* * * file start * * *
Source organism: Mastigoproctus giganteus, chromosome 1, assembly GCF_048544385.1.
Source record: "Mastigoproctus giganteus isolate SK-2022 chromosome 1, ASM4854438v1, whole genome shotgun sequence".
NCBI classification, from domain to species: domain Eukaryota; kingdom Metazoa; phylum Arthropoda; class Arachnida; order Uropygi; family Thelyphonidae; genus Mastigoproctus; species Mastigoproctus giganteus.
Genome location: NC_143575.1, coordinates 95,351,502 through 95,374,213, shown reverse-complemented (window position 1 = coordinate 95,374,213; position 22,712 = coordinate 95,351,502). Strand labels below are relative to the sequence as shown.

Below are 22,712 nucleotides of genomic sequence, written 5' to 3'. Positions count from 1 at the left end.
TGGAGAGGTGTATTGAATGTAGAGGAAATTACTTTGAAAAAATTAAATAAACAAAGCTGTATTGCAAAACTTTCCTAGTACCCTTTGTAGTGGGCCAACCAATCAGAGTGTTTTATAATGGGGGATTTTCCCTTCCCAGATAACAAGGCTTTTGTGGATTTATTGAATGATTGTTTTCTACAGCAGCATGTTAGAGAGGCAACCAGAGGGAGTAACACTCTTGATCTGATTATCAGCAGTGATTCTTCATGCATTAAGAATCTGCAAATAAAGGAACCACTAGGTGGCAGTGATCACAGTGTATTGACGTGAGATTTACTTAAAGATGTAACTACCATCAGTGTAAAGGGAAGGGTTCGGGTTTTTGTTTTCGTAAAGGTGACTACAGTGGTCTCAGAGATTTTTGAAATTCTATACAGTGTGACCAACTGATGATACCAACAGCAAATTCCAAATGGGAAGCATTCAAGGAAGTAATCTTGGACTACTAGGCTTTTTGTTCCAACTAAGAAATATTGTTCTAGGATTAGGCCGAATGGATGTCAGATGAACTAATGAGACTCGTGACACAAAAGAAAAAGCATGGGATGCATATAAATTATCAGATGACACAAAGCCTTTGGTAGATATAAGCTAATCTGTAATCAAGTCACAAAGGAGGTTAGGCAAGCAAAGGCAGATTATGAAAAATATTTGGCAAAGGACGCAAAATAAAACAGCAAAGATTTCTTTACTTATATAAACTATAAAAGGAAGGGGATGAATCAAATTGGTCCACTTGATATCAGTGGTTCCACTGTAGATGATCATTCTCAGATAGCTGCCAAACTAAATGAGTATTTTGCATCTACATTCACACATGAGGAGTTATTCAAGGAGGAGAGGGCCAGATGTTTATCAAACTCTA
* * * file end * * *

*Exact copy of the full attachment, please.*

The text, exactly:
Source organism: Mastigoproctus giganteus, chromosome 1, assembly GCF_048544385.1.
Source record: "Mastigoproctus giganteus isolate SK-2022 chromosome 1, ASM4854438v1, whole genome shotgun sequence".
NCBI classification, from domain to species: domain Eukaryota; kingdom Metazoa; phylum Arthropoda; class Arachnida; order Uropygi; family Thelyphonidae; genus Mastigoproctus; species Mastigoproctus giganteus.
Genome location: NC_143575.1, coordinates 95,351,502 through 95,374,213, shown reverse-complemented (window position 1 = coordinate 95,374,213; position 22,712 = coordinate 95,351,502). Strand labels below are relative to the sequence as shown.

Below are 22,712 nucleotides of genomic sequence, written 5' to 3'. Positions count from 1 at the left end.
TGGAGAGGTGTATTGAATGTAGAGGAAATTACTTTGAAAAAATTAAATAAACAAAGCTGTATTGCAAAACTTTCCTAGTACCCTTTGTAGTGGGCCAACCAATCAGAGTGTTTTATAATGGGGGATTTTCCCTTCCCAGATAACAAGGCTTTTGTGGATTTATTGAATGATTGTTTTCTACAGCAGCATGTTAGAGAGGCAACCAGAGGGAGTAACACTCTTGATCTGATTATCAGCAGTGATTCTTCATGCATTAAGAATCTGCAAATAAAGGAACCACTAGGTGGCAGTGATCACAGTGTATTGACGTGAGATTTACTTAAAGATGTAACTACCATCAGTGTAAAGGGAAGGGTTCGGGTTTTTGTTTTCGTAAAGGTGACTACAGTGGTCTCAGAGATTTTTGAAATTCTATACAGTGTGACCAACTGATGATACCAACAGCAAATTCCAAATGGGAAGCATTCAAGGAAGTAATCTTGGACTACTAGGCTTTTTGTTCCAACTAAGAAATATTGTTCTAGGATTAGGCCGAATGGATGTCAGATGAACTAATGAGACTCGTGACACAAAAGAAAAAGCATGGGATGCATATAAATTATCAGATGACACAAAGCCTTTGGTAGATATAAGCTAATCTGTAATCAAGTCACAAAGGAGGTTAGGCAAGCAAAGGCAGATTATGAAAAATATTTGGCAAAGGACGCAAAATAAAACAGCAAAGATTTCTTTACTTATATAAACTATAAAAGGAAGGGGATGAATCAAATTGGTCCACTTGATATCAGTGGTTCCACTGTAGATGATCATTCTCAGATAGCTGCCAAACTAAATGAGTATTTTGCATCTACATTCACACATGAGGAGTTATTCAAGGAGGAGAGGGCCAGATGTTTATCAAACTCTA